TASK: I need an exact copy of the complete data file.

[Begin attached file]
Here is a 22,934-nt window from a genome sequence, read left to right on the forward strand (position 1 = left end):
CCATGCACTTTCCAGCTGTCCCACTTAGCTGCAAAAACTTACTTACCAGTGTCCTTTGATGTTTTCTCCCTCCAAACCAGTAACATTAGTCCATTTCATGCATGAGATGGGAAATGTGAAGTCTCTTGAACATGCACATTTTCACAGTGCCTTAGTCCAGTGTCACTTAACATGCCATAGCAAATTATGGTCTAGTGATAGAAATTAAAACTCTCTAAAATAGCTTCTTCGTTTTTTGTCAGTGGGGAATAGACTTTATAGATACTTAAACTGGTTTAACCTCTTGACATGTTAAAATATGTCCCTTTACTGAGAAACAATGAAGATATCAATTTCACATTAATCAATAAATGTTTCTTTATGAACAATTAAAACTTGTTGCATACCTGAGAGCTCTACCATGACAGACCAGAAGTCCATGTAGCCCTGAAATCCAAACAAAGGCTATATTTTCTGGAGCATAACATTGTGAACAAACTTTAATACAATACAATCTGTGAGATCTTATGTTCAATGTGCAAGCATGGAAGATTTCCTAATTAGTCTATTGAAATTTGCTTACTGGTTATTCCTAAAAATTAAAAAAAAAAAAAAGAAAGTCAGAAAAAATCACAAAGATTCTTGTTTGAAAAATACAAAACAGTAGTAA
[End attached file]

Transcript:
Here is a 22,934-nt window from a genome sequence, read left to right on the forward strand (position 1 = left end):
CCATGCACTTTCCAGCTGTCCCACTTAGCTGCAAAAACTTACTTACCAGTGTCCTTTGATGTTTTCTCCCTCCAAACCAGTAACATTAGTCCATTTCATGCATGAGATGGGAAATGTGAAGTCTCTTGAACATGCACATTTTCACAGTGCCTTAGTCCAGTGTCACTTAACATGCCATAGCAAATTATGGTCTAGTGATAGAAATTAAAACTCTCTAAAATAGCTTCTTCGTTTTTTGTCAGTGGGGAATAGACTTTATAGATACTTAAACTGGTTTAACCTCTTGACATGTTAAAATATGTCCCTTTACTGAGAAACAATGAAGATATCAATTTCACATTAATCAATAAATGTTTCTTTATGAACAATTAAAACTTGTTGCATACCTGAGAGCTCTACCATGACAGACCAGAAGTCCATGTAGCCCTGAAATCCAAACAAAGGCTATATTTTCTGGAGCATAACATTGTGAACAAACTTTAATACAATACAATCTGTGAGATCTTATGTTCAATGTGCAAGCATGGAAGATTTCCTAATTAGTCTATTGAAATTTGCTTACTGGTTATTCCTAAAAATTAAAAAAAAAAAAAAGAAAGTCAGAAAAAATCACAAAGATTCTTGTTTGAAAAATACAAAACAGTAGTAA